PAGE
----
This crochet top is a blouse for summer. It has a neckline decorated with sequins and beads which is very attractive.  It looks lovely and cool and very versatile as it could be dressed up for evening or left as it is for daytime.

These matching boyfriend and girlfriend sports shirts make me giggle. Was wearing matching outfits really such a thing? These are 4-ply in White with stripes of Gold, Spun Gold and Shannon Green. I don't like them much but thought they were interesting enough to include.

This 'Rug for a boy's room - introduce his school crest', fascinates me. Did young boys want their school crest and colours all over everything? Would they have liked it? If you were going to take the time to make a rug wouldn't you make something that is, frankly, nicer?

I love the colours in this picture, muted but still striking. The tapestry chair seat and back is worked in cross and tent stitch and is a Victorian ribbon design featuring the flower 'Convolvulus'. The colours used are Purple, Dark Green, Light Green, Light Blue, Light Magenta, Pale Pink, Dark Blue, Mid Blue, Dark Magenta, Yellow and White. Lovely.

Well, I have come to the end of the Plethora of Patterns. They have given me hours of enjoyment so thanks again to my lovely friend who shared them with me and the nice woman who donated them in the first place.

Monday, 22 July 2013

A plethora of patterns. Part Two.

My friend's pattern pile that I talked about here also contained several Stitchcraft magazines from the 1940s and 1950s. Because she is very lovely she let me keep the ones that I did not have in my collection which I was overjoyed about. I have been building up my collection over the past couple of years but am not near to completion yet! I love Stitchcraft for its interesting mixture of knitting patterns for the whole family and for all the other craft projects that it contains. As with any vintage magazine it gives a real flavour of the times and a peek into other lives.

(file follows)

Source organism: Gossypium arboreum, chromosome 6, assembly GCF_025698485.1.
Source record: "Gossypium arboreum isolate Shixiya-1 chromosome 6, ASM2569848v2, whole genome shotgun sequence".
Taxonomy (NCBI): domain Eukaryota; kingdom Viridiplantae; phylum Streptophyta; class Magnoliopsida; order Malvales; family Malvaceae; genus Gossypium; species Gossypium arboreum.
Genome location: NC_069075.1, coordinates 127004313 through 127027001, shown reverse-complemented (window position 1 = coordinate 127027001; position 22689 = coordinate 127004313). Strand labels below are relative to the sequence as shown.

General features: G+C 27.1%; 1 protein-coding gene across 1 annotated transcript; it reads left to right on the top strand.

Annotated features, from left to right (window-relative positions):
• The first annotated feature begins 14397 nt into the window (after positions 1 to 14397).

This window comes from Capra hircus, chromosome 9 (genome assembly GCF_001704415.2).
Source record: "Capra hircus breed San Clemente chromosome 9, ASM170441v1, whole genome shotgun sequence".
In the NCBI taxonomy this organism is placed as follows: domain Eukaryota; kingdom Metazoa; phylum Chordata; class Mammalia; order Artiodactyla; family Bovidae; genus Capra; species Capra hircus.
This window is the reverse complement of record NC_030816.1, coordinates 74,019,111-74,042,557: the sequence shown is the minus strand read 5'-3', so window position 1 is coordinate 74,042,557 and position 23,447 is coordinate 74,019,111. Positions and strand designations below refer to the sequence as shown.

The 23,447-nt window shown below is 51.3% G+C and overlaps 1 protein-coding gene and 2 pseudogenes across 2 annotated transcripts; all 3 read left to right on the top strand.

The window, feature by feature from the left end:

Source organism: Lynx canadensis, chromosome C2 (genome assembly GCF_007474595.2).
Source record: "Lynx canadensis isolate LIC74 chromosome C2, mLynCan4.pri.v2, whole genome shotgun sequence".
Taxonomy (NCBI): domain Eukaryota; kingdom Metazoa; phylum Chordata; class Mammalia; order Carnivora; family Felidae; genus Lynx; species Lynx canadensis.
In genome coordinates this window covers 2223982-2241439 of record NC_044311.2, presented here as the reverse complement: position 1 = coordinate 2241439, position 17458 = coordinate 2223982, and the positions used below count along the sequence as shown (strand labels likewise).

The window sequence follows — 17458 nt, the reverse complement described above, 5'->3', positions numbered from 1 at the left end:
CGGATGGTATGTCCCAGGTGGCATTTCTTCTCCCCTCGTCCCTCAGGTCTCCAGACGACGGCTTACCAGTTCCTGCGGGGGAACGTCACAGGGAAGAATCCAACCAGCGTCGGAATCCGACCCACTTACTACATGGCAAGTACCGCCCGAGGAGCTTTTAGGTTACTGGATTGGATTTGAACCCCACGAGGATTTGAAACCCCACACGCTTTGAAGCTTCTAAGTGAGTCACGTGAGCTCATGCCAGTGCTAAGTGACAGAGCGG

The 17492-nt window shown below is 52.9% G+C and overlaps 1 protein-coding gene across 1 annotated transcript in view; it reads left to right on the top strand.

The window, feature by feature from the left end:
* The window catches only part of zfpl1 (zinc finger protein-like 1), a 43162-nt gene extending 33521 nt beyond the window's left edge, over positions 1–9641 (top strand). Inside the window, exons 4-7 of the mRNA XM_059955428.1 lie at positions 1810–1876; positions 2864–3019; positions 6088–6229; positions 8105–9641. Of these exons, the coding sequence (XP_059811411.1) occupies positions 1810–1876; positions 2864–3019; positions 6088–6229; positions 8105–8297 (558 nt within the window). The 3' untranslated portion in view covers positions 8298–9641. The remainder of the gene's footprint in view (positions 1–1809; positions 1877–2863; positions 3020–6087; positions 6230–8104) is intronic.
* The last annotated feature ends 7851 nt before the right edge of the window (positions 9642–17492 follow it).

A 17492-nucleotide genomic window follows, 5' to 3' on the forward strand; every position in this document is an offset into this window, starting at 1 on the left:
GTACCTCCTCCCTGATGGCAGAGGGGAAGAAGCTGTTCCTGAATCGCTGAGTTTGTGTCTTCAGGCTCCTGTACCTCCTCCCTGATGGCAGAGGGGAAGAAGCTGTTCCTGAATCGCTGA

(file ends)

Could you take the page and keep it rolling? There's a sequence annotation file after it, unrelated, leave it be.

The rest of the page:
I thought it would be nice to have a look through these magazines here. I am going from earliest to latest in date and from the front of the magazine to the back so that it is as near as possible to flicking through it yourself.

December 1943.

 Fancy fur bonnets on the front cover; patterns for adults and child's sizes are inside.

As this is the Christmas issue there are some ideas for gifts for young and old. At the top is a necklace of a butterfly and flowers made from wood or cardboard that has been enamelled and then tied with a shoe lace. This gives a great insight into the inventiveness needed for wartime gift giving.

The cigarette stand is made from painted cardboard or wood. It is interesting that this was a really acceptable gift, showing clearly that it is from the time when the health risks of smoking were not widely known about and were not publicised.

The part photographed item is a belt made from a length of binding with buttons, wool and stitching for decoration.

This is a boy's pullover which has socks to match. It is knitted in a lovely cable stitch in 3-ply.

Titled 'This little jumper is Teddy Bear's parade ground', this is a lovely jumper for a small child knitted in 3-ply. I love the marching teddies.